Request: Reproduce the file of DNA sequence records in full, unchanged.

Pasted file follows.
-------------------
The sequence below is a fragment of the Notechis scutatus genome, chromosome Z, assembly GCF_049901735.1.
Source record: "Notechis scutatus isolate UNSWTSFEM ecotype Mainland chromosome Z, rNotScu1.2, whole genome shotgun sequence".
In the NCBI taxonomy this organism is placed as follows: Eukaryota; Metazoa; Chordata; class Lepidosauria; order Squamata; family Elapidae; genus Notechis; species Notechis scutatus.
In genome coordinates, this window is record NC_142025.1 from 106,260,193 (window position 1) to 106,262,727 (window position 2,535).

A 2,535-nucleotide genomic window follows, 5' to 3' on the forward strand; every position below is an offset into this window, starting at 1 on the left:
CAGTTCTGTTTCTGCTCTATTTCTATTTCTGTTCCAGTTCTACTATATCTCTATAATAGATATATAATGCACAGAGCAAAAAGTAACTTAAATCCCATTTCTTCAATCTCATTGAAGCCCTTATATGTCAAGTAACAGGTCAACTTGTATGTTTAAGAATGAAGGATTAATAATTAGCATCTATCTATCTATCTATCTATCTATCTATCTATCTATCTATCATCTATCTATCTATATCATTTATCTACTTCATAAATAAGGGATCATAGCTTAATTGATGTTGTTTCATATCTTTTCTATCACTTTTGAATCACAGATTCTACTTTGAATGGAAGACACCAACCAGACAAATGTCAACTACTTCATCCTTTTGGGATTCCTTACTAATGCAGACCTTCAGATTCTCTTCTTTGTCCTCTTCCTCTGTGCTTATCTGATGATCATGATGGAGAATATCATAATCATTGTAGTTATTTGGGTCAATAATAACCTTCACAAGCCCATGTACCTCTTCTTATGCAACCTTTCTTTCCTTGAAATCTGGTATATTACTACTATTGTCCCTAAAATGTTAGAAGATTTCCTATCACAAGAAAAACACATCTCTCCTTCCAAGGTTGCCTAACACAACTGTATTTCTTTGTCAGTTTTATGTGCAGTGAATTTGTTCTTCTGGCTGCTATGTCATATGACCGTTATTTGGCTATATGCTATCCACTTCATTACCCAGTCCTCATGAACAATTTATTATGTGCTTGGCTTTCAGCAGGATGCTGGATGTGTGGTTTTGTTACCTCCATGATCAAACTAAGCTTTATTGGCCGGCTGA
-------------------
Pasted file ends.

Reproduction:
The sequence below is a fragment of the Notechis scutatus genome, chromosome Z, assembly GCF_049901735.1.
Source record: "Notechis scutatus isolate UNSWTSFEM ecotype Mainland chromosome Z, rNotScu1.2, whole genome shotgun sequence".
In the NCBI taxonomy this organism is placed as follows: Eukaryota; Metazoa; Chordata; class Lepidosauria; order Squamata; family Elapidae; genus Notechis; species Notechis scutatus.
In genome coordinates, this window is record NC_142025.1 from 106,260,193 (window position 1) to 106,262,727 (window position 2,535).

A 2,535-nucleotide genomic window follows, 5' to 3' on the forward strand; every position below is an offset into this window, starting at 1 on the left:
CAGTTCTGTTTCTGCTCTATTTCTATTTCTGTTCCAGTTCTACTATATCTCTATAATAGATATATAATGCACAGAGCAAAAAGTAACTTAAATCCCATTTCTTCAATCTCATTGAAGCCCTTATATGTCAAGTAACAGGTCAACTTGTATGTTTAAGAATGAAGGATTAATAATTAGCATCTATCTATCTATCTATCTATCTATCTATCTATCTATCTATCATCTATCTATCTATATCATTTATCTACTTCATAAATAAGGGATCATAGCTTAATTGATGTTGTTTCATATCTTTTCTATCACTTTTGAATCACAGATTCTACTTTGAATGGAAGACACCAACCAGACAAATGTCAACTACTTCATCCTTTTGGGATTCCTTACTAATGCAGACCTTCAGATTCTCTTCTTTGTCCTCTTCCTCTGTGCTTATCTGATGATCATGATGGAGAATATCATAATCATTGTAGTTATTTGGGTCAATAATAACCTTCACAAGCCCATGTACCTCTTCTTATGCAACCTTTCTTTCCTTGAAATCTGGTATATTACTACTATTGTCCCTAAAATGTTAGAAGATTTCCTATCACAAGAAAAACACATCTCTCCTTCCAAGGTTGCCTAACACAACTGTATTTCTTTGTCAGTTTTATGTGCAGTGAATTTGTTCTTCTGGCTGCTATGTCATATGACCGTTATTTGGCTATATGCTATCCACTTCATTACCCAGTCCTCATGAACAATTTATTATGTGCTTGGCTTTCAGCAGGATGCTGGATGTGTGGTTTTGTTACCTCCATGATCAAACTAAGCTTTATTGGCCGGCTGA